These cheesecakes (aren't they gorgeous?) were inspired by a recent trip to York, which will be my home for at least the next three years when I embark on my PhD this October. I've visited Cafe No. 8 Bistro twice now on visits to this beautiful city, and really cannot wait to make it a regular haunt as I love their food. On my most recent visit, I couldn't resist ordering the 'Gooseberry crumble cheesecake' that I saw scrawled on the blackboard dessert menu. A dessert whose name literally just takes three of my favourite food-related words and puts them together? It was obviously going to happen.

It was pretty as a picture and tasted even better. The cheesecakes had been individually made in little moulds, so I got a circle of biscuit base all to myself, with a very light, creamy topping, lots of sweet-tart berries, and generous shards of buttery crumble. The whole thing was drizzled with cream, which I initially thought might be overkill, but I loved the way it mellowed the tangy edge of the gooseberries.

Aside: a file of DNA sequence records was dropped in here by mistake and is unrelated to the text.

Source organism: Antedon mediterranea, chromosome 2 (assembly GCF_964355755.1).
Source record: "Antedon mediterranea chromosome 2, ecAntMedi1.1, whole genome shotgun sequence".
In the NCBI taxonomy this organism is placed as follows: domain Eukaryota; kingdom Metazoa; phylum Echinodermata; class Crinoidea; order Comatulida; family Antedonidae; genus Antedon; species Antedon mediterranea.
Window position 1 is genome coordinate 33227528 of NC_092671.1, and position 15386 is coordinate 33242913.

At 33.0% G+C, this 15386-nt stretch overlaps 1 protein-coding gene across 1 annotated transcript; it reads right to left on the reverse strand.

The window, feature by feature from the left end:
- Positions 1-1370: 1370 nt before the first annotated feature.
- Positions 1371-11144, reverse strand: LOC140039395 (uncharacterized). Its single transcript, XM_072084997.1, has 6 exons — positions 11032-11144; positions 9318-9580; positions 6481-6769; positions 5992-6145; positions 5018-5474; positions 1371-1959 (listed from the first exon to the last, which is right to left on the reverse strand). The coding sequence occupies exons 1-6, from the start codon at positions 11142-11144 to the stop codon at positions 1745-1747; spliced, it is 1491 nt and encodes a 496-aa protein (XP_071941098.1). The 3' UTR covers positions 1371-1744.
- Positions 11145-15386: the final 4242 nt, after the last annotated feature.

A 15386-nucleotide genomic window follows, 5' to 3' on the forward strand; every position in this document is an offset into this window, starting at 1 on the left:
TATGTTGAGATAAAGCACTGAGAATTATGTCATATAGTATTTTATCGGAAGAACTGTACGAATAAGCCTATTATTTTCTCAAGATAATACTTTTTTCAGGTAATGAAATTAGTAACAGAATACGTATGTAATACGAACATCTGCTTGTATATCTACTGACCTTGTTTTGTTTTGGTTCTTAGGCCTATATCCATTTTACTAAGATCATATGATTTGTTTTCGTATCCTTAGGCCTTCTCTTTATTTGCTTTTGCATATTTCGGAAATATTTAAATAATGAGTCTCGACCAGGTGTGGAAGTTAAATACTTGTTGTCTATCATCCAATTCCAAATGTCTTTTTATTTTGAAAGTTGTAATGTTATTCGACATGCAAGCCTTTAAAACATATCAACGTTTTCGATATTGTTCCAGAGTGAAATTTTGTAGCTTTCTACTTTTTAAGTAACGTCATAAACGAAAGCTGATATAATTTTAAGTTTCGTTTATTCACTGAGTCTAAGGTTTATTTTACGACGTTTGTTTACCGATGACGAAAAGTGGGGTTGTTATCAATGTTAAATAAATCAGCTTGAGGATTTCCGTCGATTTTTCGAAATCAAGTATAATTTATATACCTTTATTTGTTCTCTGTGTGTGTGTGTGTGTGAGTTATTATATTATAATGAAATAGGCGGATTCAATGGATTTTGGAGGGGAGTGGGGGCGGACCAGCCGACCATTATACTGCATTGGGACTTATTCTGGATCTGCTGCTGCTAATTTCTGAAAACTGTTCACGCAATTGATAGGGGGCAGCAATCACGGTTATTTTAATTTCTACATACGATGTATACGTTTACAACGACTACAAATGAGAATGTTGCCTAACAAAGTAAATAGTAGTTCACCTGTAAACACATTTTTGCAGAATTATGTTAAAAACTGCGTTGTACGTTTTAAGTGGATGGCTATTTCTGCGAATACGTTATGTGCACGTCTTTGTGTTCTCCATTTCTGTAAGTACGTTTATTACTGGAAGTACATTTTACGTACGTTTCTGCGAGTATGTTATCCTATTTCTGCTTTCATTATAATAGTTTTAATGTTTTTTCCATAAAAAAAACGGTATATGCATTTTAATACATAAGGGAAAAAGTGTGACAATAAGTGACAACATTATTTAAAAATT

I knew it was going to be good before I even tucked in, because the biscuit base to cheesecake ratio was approximately 1:1, which is obviously going to result in a damn fine eating experience.

I've been thinking about that little cheesecake ever since, and dying to replicate it at home. Now that gooseberries are on the market once more, it had to happen. I also picked up these beautiful little trifle glasses for the princely sum of 20p each on a recent impulse visit to the charity shop, and I just loved the idea of serving individual cheesecakes, with all their pretty pastel layers of goodness on display.